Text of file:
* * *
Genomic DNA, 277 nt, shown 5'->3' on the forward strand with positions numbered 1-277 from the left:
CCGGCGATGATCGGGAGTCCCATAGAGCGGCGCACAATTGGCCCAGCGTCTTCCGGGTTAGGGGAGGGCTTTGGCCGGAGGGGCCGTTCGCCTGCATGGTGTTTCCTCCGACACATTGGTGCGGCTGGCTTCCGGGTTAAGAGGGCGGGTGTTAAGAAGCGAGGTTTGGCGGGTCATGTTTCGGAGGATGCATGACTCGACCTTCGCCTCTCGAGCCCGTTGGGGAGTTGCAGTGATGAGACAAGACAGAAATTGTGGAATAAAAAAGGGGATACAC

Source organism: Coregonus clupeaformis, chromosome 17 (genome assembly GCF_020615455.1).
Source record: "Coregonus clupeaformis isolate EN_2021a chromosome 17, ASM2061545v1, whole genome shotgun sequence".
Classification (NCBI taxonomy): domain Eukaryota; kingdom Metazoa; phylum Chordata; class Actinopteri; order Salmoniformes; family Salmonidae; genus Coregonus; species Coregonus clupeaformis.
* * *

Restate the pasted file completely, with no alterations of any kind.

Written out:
Genomic DNA, 277 nt, shown 5'->3' on the forward strand with positions numbered 1-277 from the left:
CCGGCGATGATCGGGAGTCCCATAGAGCGGCGCACAATTGGCCCAGCGTCTTCCGGGTTAGGGGAGGGCTTTGGCCGGAGGGGCCGTTCGCCTGCATGGTGTTTCCTCCGACACATTGGTGCGGCTGGCTTCCGGGTTAAGAGGGCGGGTGTTAAGAAGCGAGGTTTGGCGGGTCATGTTTCGGAGGATGCATGACTCGACCTTCGCCTCTCGAGCCCGTTGGGGAGTTGCAGTGATGAGACAAGACAGAAATTGTGGAATAAAAAAGGGGATACAC

Source organism: Coregonus clupeaformis, chromosome 17 (genome assembly GCF_020615455.1).
Source record: "Coregonus clupeaformis isolate EN_2021a chromosome 17, ASM2061545v1, whole genome shotgun sequence".
Classification (NCBI taxonomy): domain Eukaryota; kingdom Metazoa; phylum Chordata; class Actinopteri; order Salmoniformes; family Salmonidae; genus Coregonus; species Coregonus clupeaformis.